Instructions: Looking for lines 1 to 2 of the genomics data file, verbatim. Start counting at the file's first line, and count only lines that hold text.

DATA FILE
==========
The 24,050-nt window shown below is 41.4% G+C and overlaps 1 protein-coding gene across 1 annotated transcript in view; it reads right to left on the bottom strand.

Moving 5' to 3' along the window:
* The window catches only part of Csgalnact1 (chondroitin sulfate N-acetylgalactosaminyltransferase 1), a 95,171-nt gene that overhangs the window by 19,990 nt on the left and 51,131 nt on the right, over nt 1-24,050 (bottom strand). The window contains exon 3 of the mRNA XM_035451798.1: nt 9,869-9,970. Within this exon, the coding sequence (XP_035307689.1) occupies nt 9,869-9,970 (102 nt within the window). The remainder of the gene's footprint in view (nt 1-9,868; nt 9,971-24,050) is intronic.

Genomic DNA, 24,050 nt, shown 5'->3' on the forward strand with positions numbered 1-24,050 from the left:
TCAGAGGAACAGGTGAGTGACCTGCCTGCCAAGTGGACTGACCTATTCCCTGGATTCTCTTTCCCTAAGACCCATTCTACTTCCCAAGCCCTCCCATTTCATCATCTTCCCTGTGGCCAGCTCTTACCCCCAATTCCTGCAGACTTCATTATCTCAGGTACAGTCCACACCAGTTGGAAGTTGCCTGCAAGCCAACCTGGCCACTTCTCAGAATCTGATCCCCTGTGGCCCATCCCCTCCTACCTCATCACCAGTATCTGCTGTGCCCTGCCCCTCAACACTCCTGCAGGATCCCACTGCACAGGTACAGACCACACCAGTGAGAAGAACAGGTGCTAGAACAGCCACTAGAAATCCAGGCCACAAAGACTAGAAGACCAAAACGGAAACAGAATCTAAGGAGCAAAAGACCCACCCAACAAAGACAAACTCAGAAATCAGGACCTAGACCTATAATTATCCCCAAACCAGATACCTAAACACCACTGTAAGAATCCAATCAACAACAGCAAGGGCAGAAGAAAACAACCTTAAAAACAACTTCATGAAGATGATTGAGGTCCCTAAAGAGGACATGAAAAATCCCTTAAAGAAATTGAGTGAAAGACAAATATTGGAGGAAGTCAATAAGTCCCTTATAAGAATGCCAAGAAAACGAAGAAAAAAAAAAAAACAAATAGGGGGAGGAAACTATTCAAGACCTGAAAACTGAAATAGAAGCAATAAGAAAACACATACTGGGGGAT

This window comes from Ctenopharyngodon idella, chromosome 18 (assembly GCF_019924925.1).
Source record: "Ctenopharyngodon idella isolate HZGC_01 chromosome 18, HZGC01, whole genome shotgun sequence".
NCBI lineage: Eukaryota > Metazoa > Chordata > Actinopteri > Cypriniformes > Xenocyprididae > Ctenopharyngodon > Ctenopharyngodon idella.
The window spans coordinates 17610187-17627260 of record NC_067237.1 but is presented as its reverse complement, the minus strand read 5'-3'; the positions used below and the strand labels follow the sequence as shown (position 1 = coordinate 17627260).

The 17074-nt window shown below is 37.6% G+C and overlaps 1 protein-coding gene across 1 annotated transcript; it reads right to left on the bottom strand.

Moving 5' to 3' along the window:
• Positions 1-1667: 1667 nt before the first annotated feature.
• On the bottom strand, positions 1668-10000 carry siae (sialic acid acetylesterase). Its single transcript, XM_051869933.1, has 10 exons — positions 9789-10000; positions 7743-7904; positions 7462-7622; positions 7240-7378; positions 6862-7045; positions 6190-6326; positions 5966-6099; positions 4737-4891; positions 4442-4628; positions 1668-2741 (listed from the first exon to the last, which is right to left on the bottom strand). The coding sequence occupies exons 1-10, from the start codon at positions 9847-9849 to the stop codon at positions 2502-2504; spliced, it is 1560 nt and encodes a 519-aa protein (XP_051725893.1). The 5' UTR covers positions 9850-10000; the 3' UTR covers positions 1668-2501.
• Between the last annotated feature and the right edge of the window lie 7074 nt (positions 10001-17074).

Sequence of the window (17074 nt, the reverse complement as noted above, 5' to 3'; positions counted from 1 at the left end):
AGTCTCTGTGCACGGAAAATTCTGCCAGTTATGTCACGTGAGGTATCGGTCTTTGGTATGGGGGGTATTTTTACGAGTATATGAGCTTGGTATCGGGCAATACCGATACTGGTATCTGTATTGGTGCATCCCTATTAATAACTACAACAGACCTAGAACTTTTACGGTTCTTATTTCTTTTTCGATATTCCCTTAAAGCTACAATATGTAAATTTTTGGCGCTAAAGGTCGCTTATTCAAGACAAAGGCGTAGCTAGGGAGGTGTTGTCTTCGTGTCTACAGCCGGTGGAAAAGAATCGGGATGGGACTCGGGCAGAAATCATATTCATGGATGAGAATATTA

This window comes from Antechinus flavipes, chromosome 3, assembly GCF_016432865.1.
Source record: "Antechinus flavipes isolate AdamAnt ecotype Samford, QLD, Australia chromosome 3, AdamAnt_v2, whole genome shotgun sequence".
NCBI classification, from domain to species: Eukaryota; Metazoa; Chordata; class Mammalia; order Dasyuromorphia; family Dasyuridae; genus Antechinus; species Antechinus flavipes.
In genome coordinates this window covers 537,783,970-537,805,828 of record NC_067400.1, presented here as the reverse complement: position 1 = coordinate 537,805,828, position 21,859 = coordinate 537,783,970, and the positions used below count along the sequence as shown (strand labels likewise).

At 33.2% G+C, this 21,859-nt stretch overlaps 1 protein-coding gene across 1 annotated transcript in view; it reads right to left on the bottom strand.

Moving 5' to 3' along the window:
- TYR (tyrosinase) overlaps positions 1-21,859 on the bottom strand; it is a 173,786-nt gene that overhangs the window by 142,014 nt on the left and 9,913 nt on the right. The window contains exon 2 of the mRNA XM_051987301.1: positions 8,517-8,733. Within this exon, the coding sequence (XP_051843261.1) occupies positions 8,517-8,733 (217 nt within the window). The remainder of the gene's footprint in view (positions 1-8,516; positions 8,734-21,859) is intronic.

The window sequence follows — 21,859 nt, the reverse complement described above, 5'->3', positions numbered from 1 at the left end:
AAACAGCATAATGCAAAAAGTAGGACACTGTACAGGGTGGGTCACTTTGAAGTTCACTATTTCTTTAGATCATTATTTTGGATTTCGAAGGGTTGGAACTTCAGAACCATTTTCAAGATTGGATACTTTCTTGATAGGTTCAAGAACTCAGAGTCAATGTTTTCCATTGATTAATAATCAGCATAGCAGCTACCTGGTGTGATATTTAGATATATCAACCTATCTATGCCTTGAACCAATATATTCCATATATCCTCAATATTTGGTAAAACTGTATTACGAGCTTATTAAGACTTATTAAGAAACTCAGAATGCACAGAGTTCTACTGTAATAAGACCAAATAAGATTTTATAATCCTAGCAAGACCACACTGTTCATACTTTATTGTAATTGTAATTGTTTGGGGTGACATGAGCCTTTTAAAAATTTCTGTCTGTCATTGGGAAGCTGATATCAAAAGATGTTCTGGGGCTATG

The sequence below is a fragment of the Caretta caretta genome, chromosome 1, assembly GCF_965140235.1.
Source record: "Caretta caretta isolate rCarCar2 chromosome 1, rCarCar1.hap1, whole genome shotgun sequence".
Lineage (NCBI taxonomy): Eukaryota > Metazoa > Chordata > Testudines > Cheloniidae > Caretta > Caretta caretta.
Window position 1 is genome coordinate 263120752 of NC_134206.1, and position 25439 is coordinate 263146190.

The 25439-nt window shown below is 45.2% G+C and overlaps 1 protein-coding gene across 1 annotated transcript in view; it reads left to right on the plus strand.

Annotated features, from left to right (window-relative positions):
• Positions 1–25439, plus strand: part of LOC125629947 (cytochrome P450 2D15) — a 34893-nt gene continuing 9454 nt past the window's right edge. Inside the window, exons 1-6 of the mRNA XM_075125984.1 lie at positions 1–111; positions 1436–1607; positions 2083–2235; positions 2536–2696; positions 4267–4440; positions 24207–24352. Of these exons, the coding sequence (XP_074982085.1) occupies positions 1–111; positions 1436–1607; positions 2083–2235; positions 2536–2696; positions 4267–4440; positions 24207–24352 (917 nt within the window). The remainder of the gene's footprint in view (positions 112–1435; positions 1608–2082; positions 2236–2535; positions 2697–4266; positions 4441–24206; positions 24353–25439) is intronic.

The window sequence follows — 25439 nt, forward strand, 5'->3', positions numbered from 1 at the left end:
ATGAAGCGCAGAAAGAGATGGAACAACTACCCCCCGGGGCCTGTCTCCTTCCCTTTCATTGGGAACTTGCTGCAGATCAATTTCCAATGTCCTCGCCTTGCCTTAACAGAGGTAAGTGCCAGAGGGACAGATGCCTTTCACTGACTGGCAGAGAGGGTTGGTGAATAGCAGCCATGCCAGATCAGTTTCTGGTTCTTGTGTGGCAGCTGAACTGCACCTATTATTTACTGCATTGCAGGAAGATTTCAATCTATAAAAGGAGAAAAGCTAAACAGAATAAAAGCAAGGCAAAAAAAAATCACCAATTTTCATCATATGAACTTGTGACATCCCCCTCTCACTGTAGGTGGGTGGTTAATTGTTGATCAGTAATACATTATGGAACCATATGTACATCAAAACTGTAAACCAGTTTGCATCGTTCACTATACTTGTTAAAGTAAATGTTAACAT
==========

The 24,050-nt window shown below is 41.4% G+C and overlaps 1 protein-coding gene across 1 annotated transcript in view; it reads right to left on the bottom strand.

Moving 5' to 3' along the window: